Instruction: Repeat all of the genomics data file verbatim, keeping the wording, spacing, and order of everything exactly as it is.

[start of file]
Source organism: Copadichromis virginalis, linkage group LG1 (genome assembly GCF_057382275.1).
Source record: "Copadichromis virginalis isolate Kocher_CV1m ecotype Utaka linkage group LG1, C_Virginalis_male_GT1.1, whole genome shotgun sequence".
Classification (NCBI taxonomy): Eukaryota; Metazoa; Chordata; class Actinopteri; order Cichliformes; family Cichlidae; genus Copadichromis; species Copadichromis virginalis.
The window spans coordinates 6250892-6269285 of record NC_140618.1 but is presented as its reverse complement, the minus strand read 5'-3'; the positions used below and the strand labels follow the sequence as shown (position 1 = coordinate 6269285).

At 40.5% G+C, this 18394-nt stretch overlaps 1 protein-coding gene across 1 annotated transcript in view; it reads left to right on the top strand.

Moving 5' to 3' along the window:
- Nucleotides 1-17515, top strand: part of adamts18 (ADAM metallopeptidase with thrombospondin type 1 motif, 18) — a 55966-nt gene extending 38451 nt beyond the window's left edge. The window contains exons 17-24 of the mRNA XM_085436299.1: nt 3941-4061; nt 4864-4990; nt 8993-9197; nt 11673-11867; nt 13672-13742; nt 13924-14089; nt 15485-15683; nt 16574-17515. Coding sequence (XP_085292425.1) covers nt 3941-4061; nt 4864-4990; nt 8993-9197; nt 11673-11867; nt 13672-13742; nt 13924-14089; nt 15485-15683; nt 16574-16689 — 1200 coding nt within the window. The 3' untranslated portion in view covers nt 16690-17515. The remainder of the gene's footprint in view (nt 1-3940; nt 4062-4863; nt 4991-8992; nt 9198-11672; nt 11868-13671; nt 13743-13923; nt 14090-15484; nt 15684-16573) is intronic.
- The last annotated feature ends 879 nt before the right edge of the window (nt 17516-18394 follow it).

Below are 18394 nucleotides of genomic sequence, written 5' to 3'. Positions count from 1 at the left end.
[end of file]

Source organism: Copadichromis virginalis, linkage group LG1 (genome assembly GCF_057382275.1).
Source record: "Copadichromis virginalis isolate Kocher_CV1m ecotype Utaka linkage group LG1, C_Virginalis_male_GT1.1, whole genome shotgun sequence".
Classification (NCBI taxonomy): Eukaryota; Metazoa; Chordata; class Actinopteri; order Cichliformes; family Cichlidae; genus Copadichromis; species Copadichromis virginalis.
The window spans coordinates 6250892-6269285 of record NC_140618.1 but is presented as its reverse complement, the minus strand read 5'-3'; the positions used below and the strand labels follow the sequence as shown (position 1 = coordinate 6269285).

At 40.5% G+C, this 18394-nt stretch overlaps 1 protein-coding gene across 1 annotated transcript in view; it reads left to right on the top strand.

Moving 5' to 3' along the window:
- Nucleotides 1-17515, top strand: part of adamts18 (ADAM metallopeptidase with thrombospondin type 1 motif, 18) — a 55966-nt gene extending 38451 nt beyond the window's left edge. The window contains exons 17-24 of the mRNA XM_085436299.1: nt 3941-4061; nt 4864-4990; nt 8993-9197; nt 11673-11867; nt 13672-13742; nt 13924-14089; nt 15485-15683; nt 16574-17515. Coding sequence (XP_085292425.1) covers nt 3941-4061; nt 4864-4990; nt 8993-9197; nt 11673-11867; nt 13672-13742; nt 13924-14089; nt 15485-15683; nt 16574-16689 — 1200 coding nt within the window. The 3' untranslated portion in view covers nt 16690-17515. The remainder of the gene's footprint in view (nt 1-3940; nt 4062-4863; nt 4991-8992; nt 9198-11672; nt 11868-13671; nt 13743-13923; nt 14090-15484; nt 15684-16573) is intronic.
- The last annotated feature ends 879 nt before the right edge of the window (nt 17516-18394 follow it).

Below are 18394 nucleotides of genomic sequence, written 5' to 3'. Positions count from 1 at the left end.